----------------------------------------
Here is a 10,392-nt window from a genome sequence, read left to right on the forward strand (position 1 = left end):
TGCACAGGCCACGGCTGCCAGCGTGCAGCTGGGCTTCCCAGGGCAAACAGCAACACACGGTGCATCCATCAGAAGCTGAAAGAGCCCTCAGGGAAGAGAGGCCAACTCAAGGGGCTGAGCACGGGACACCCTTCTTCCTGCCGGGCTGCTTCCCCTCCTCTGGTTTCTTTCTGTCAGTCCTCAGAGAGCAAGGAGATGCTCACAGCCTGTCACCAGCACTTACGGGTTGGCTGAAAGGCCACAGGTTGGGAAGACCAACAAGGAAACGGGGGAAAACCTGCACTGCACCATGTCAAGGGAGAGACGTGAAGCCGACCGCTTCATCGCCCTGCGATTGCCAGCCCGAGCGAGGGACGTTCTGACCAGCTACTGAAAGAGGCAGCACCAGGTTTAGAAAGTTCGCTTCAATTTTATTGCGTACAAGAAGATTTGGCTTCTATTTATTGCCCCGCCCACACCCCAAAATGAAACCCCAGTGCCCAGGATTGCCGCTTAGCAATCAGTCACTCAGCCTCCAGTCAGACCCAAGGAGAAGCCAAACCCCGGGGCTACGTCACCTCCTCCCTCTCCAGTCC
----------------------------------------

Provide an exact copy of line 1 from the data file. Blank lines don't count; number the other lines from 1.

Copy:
Here is a 10,392-nt window from a genome sequence, read left to right on the forward strand (position 1 = left end):